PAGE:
Skip to main content

My thoughts on the Results: BJJ Psychology - Motivations for training

auckland bjjWhile in New Zealand, we do have much survey on BJJ, I came across this awesome research.

Please check out their website for more info, I just posted a few information from one page only.

Hopefully, it will help you understanding your students better.

This is a topic that is not so relevant to because both instructors have a full time jobs and teach as a hobby.

We are happy running our little club and increasing our students base is not our main priority. This is not how we put food on the table after all.

But thought the years, I have seen BJJ schools growing and some others declining within the same city and country.

The question was always: why? Who can we blame?

I am not a big believer into creating a fake image or even worst trying to convince a paying customer of signing up for something that he does not want or will not motivate him.

If having fun and being fit is the most important, but you insist on MMA and competing BJJ, you are likely to have your customers running away as soonest their contract is over.

The first thing that striked me was that having fun was the main motivation and becoming an instructor and competing in MMA was the last motivations.

It think it shows the maturity of the BJJ players that have completed that survey.

I assume that the survey was completed by members of Internet forum like sherdog grappling forum aka F12.

Can I apply or assume that such motivations for training is applicable for our New Zealand market?

The median "man" of the survey was a 30 years old blue belt 2 stripes that trained for 3.5 years and competed 1-2 times per year.

Obviously, that would not be median "man" for NZ but one can easily see that if you want a successful club with satisfied customers, you will need to meet their needs/motivations.

So instead of trying hard to give the TUF image to attract the MMA fan and even the self-defence and sport competitor, we should concentrate on having fun and fitness first.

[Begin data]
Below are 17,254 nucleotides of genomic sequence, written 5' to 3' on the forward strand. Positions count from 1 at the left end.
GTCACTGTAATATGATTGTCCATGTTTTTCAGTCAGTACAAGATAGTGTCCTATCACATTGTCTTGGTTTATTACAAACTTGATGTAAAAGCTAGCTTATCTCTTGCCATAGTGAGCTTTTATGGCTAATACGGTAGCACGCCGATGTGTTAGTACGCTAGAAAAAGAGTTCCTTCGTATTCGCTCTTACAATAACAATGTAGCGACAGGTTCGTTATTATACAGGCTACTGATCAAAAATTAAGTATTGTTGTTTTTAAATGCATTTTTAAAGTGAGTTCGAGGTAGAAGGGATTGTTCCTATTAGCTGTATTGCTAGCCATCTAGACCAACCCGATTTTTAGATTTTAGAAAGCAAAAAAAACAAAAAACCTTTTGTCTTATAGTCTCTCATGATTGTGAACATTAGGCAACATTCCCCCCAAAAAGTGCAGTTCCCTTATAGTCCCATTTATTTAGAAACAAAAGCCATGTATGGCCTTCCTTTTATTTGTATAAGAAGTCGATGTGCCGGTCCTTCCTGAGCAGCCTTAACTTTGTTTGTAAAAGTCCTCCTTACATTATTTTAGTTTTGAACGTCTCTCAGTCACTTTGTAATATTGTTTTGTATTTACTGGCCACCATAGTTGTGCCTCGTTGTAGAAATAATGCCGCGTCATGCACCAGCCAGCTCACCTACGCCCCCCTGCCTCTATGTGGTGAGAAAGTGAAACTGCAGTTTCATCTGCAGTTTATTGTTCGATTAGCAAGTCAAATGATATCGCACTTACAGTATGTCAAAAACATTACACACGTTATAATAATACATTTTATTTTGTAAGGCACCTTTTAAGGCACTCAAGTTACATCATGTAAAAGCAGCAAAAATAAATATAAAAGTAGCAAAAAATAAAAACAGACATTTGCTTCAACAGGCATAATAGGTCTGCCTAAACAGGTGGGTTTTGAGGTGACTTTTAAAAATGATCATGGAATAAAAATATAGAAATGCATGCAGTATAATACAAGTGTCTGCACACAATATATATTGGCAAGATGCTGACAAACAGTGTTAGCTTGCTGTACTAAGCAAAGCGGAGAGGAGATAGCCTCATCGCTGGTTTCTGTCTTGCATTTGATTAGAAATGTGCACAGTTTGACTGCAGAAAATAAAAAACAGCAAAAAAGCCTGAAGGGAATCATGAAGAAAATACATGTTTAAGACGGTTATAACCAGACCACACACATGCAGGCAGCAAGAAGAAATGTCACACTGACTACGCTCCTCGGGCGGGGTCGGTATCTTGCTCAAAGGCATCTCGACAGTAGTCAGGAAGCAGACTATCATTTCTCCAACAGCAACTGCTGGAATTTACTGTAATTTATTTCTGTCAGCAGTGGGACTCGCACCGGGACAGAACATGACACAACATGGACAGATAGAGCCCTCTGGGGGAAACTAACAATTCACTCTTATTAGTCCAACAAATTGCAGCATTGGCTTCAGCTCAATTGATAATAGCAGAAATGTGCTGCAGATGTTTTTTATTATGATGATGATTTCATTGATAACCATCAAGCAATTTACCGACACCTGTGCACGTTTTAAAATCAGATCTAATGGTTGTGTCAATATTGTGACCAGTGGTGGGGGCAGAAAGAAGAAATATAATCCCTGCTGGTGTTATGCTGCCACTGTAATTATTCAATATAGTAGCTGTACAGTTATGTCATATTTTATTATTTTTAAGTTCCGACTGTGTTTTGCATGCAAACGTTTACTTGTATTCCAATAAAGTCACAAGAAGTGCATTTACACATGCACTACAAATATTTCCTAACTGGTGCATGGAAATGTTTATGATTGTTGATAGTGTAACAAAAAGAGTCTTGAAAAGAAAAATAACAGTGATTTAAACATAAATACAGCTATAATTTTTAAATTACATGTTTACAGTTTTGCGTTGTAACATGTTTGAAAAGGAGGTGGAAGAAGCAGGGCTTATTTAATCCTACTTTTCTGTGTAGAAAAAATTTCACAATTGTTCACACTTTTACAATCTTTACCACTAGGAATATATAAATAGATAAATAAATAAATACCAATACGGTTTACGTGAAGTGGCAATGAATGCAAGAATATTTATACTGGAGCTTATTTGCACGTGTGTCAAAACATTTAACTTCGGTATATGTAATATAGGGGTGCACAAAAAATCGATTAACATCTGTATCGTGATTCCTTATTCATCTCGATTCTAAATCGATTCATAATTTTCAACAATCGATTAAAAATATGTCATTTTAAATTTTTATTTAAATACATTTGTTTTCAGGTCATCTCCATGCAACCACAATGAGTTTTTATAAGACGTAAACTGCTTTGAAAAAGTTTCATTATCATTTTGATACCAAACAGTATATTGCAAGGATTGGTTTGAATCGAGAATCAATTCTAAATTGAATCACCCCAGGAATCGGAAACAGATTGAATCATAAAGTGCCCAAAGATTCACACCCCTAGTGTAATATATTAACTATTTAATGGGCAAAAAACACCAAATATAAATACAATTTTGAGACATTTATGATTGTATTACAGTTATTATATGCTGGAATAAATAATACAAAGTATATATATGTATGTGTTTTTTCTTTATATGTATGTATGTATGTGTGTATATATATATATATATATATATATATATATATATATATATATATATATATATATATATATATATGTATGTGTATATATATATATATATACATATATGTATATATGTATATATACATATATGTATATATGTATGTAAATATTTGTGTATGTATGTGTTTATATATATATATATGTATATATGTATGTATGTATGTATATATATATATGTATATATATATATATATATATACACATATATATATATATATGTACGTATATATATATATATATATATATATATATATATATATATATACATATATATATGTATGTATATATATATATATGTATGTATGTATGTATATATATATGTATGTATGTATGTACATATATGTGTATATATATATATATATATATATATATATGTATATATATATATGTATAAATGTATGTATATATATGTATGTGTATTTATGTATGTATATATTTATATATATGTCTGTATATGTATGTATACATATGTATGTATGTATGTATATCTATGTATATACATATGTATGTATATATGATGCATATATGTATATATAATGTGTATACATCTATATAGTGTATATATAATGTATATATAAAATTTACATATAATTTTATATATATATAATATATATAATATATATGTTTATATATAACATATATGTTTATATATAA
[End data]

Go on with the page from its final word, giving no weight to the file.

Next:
auckland bjj
So do not become a fossil and stop riding the popularity of the UFC, recognise what are the main motivations of your students and you will attract the right people but most importantly you will retain them as you meet their motivations.

If you think that your students are to compete in MMA or compete BJJ, you are in for a big disappointment and your club will eventually fail.


Popular posts from this blog

What is this tab on your Jiu Jitsu belt?

As we are getting closer to graduation, students that are not getting promoted to the next belt will likely to receive stripes instead. If you do not have a black tab on your belt, we cannot give you stripes. Why do we have stripes? The Gracies decided to have a stripes system in order to be different from Judo. As it takes 1-3 years between belts, it is nice to receive stripes once in a while. How often do we give stripes? It is usually done during graduation which is usually held twice a year (August and December). What if you miss the graduation event? No worries, we will give them during the following classes.   How many stripes can I get? You can get up to 4 stripes. Is there a minimum number of stripes in order to get the next belt?   No, in fact some schools do not bother with stripes. You can move to the next belt even if you do not have any stripes. What is the red tab for? It is for the instructors. A blue

The curse of the blue belt

I will teach you a black belt magic trick in Jiu Jitsu. If you want a student to disappear: give him a blue belt. It is recurring event in the life of an instructor and a club. If you think the drop out of white belts is bad enough, the ratio of drop out of the blue belts is worst. I am not sure if I agree with statistics on this picture. But the issue is not really about arguing about the percentages of drop out but more on discussing the reasons for such drop out and what we can do to prevent it.  Reasons for the drop out: It takes a long time to achieve a blue belt. It average between 1-3 years. After 1-3 years of training, people loose interest and wants to start a new sport or hobby. The goal of the student was to achieve the blue belt and not the black belt. Personal situations changes over the years. Lot of people that start training are young single males with disposable income. Lot of them are at university level or are single. Add a few more years and they

Auckland BJJ Police Training

  On the 17th of January we had our second Police training session at Auckland BJJ. Several of our members are police officers and they had asked if they can use the Dojo to do some training and practice off duty. We were happy to help and Stu and Jora helped out organizing the training.  We covered a few techniques that we thought would help these officers, and then we did some sparing sessions where they could apply these techniques. Below is a video of one of our arrest the black belt sessions :-) Auckland BJJ is happy to help the NZ police. Here is a gratuitous shot of my daughter and a police car.